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5.0 out of 5 stars Laugh Out Loud,
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5.0 out of 5 stars Crivens ! We Willna' Be Fooled Again !,,
Tiffany Aching, the book's heroine, is nine years old and lives on a farm in the Chalk. She has six older sisters, one younger brother (the permanently sticky Wentworth) and is very good with cheese. Throughout the book, it's clear she idolised her Granny Aching, who died when Tiffany was seven. Granny was a shepherdess, an expert on sheep, very fond of Jolly Sailor tobacco and - Tiffany suspects - a witch. Remembering how Granny always said it was important to speak up for those who have no voice, Tiffany has decided she wants to be a witch as well.
As it turns out, Tiffany is the witch Miss Tick's elbow sensed and has the gifts of First Sight and Second Thoughts. Miss Tick is also correct about two worlds colliding - Fairyland, ruled by the Queen, is running into the Discworld. Fairyland is where dreams come true, which isn't quite as pleasant as you might think - nightmares, after all, also count as dreams. Worse yet, after having "rescued" Wentworth from Jenny Green-Teeth, thanks to an expertly delivered frying-pan to the face, Wentworth is kidnapped by the Queen. Tiffany feels it's up to herto rescue him and bring him home.
The stars of the book, however, are the Wee Free Men. Also known as the Nac Mac Feegle, they were thrown out of Fairyland for being drunk, disorderly and rebelloius. A Pictsie race, they are covered in tattoos, have blue skin and red hair and wear little other than kilts and swords. Extremely strong and fast, they enjoy stealing, fighting and drinking - Granny Aching's Special Sheep Linament is a particular favourite. They don't like telling anyone their names, think writing is magical and are frightened only of lawyers. Luckily for Tiffany, they join her raid on Fairyland. Rob Anybody Feegle, the Big Man O' The Clan, is especially brave, while Not-as-big-as-Medium-Sized-Jock-but-bigger-than-Wee-Jock-Jock is notable for his willingness to use poetry in tight situations. The Toad (Miss Tick's familiar) - who is reasonably sure he was once human - also offers Tiffany a great deal of advice on her travels. His current condition is the result of having crossed a Fairy Godmother.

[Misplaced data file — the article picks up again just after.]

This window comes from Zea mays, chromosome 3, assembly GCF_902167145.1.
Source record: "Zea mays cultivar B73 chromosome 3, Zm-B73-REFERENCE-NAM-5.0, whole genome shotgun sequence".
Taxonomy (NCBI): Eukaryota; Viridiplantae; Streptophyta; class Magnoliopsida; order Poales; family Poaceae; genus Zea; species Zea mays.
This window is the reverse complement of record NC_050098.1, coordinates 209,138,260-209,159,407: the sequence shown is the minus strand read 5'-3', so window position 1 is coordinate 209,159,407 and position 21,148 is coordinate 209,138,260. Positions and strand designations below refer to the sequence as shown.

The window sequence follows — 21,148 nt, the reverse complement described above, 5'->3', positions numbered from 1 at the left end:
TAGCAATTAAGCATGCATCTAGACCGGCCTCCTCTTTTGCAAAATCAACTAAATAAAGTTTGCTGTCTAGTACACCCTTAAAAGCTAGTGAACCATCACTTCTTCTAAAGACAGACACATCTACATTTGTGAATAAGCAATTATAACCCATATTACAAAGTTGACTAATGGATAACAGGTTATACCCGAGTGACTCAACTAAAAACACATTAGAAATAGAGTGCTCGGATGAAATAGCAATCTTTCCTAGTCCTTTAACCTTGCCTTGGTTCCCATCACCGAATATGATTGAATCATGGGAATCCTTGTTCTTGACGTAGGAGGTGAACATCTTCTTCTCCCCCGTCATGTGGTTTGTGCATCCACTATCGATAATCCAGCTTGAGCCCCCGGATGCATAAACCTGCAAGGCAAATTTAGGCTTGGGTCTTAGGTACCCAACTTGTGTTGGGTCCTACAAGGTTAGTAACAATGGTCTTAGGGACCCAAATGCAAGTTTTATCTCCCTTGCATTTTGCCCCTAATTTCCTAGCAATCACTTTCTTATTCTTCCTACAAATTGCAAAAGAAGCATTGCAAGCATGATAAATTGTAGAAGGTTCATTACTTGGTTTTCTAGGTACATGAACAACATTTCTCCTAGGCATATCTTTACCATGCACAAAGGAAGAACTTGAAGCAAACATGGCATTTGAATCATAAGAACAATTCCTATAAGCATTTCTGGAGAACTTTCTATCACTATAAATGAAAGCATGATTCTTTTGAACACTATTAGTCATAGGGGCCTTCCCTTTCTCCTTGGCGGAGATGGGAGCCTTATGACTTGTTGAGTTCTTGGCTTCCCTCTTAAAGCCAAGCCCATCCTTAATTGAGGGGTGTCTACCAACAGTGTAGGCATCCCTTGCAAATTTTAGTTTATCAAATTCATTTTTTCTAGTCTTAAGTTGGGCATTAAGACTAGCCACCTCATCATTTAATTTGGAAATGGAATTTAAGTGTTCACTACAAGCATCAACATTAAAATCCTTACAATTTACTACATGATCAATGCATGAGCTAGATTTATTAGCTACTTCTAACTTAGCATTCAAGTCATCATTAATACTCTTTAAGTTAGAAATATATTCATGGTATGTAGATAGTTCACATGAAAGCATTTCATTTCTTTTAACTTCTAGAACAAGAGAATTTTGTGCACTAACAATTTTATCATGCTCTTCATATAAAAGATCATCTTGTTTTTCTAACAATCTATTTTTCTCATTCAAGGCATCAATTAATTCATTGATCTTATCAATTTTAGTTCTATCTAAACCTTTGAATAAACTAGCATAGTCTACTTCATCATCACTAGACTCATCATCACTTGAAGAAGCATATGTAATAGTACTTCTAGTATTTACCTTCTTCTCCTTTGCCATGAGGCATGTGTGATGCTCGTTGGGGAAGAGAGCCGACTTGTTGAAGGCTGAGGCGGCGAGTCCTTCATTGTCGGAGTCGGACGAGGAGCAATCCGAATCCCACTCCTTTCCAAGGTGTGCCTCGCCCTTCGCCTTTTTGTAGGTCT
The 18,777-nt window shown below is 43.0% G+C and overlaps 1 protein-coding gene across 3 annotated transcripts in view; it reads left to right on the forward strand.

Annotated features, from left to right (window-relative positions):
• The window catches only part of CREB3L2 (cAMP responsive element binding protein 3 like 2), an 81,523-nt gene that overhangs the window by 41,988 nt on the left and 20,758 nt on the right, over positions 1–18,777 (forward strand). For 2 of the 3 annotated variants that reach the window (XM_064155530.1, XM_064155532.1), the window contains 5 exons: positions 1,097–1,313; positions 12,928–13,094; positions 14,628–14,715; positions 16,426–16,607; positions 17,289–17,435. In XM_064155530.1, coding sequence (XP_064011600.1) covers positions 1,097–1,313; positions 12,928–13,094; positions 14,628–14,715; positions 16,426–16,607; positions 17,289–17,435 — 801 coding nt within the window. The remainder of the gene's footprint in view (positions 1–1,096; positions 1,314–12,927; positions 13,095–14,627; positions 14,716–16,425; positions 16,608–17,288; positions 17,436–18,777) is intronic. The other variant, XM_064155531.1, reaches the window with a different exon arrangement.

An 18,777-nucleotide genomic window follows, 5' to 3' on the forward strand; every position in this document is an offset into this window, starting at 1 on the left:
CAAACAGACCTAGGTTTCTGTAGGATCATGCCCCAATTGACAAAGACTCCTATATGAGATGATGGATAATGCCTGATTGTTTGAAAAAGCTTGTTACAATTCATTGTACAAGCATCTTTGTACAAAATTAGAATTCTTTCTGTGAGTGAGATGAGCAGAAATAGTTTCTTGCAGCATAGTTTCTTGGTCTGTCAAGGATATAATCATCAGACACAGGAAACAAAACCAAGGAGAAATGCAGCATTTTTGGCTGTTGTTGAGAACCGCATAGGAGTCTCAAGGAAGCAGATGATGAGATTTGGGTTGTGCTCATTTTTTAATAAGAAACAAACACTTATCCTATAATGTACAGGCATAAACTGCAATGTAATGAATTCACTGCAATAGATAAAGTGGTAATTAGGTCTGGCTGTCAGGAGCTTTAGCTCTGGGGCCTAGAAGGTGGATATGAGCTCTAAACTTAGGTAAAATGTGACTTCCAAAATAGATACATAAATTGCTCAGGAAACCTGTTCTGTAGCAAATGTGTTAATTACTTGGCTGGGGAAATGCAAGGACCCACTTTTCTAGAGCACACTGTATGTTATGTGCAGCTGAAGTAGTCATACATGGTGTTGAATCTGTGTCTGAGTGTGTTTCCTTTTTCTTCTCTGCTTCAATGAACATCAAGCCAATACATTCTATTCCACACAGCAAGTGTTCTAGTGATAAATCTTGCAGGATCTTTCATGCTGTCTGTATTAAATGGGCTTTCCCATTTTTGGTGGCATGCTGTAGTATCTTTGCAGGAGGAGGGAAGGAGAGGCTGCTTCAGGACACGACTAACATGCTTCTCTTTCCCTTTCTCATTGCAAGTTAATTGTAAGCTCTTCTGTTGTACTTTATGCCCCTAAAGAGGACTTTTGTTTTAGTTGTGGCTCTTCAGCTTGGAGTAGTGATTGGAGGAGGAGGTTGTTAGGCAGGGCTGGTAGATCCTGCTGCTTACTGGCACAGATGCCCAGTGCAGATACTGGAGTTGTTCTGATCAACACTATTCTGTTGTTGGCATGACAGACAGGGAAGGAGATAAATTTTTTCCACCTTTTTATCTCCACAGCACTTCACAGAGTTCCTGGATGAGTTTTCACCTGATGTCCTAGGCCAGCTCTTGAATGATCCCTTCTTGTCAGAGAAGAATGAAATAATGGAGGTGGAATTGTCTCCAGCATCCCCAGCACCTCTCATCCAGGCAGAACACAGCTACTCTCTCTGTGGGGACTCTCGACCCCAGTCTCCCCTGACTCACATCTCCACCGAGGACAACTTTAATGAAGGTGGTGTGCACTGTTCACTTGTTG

"The Wee Free Men", a "Story of Discworld" rather than a "Discworld Novel", won the Locus Award for Best Young Adult Novel in 2004. If you've enjoyed anything from the ordinary Discworld series, you'll certainly enjoy this !
1 of 1 people found the following review helpful
5.0 out of 5 stars "We'll nae be fooled agin!",
A nine-year-old girl on a quest is vulnerable. Tiffany, however, doesn't lack allies and support. The first is inexplicable, the second is indefinable. Her allies are a horde of small, blue-tattooed warriors - the Pictsies, the Nac Mac Feegle. Their traditions run to brawling, sheep-stealing and taking a "wee nip" when opportunity presents itself. They're expressive - in Pratchett's hands that means hilarious bits of dialogue, reasoning, philosophy and common sense. Above all, is their insistence on freedom. They've known a monarch, and they detest her. They also fear the power of the written word and lawyers. They're not alone in that.
Tiffany's support is in the memory of her gran. Granny Aching lived alone on the Chalk. She was quiet, but powerful. As a shepherdess, she knew the ways of sheep and nature. She could confront powerful people, achieving success with minimal effort. No curse can match the potency of a quietly spoken expression: "There'll be a reckoning". Granny's at the edge of much of Tiffany's thinking. She instills in Tiffany a sense of value: "Speak out for those with no voice". Is her memory enough to give Tiffany strength against the Pictsies' arch enemy, the "Quin"?
As usual, Pratchett delivers more than he promises. This is sold as a "children's book", but memories of The Who's great song will be running through adults' heads as they read the Nac Mac Feegle's fervent chant. Like any Pratchett book, The Wee, Free Men contains many strata of ideas beckoning your further inquiry. The first time you read this book, it will be for the adventure, the novelty and the fun. The second time will be to delve more deeply into Pictsish. See how deftly Pratchett confronts us with "real world" issues seeking resolution. Pratchett is almost unique in his incorporating science in his stories, and is unmatched in this ability. His depiction of the origins of chalk is a wondrous read. Not limited to physical science, he probes cogent human questions. Buy this for your children, but when they've put it aside for the first time [and they will return to it later], steal away with it to a quiet corner. You'll discover both a place to escape and a rigorous reality confronting you. [stephen a. haines - Ottawa]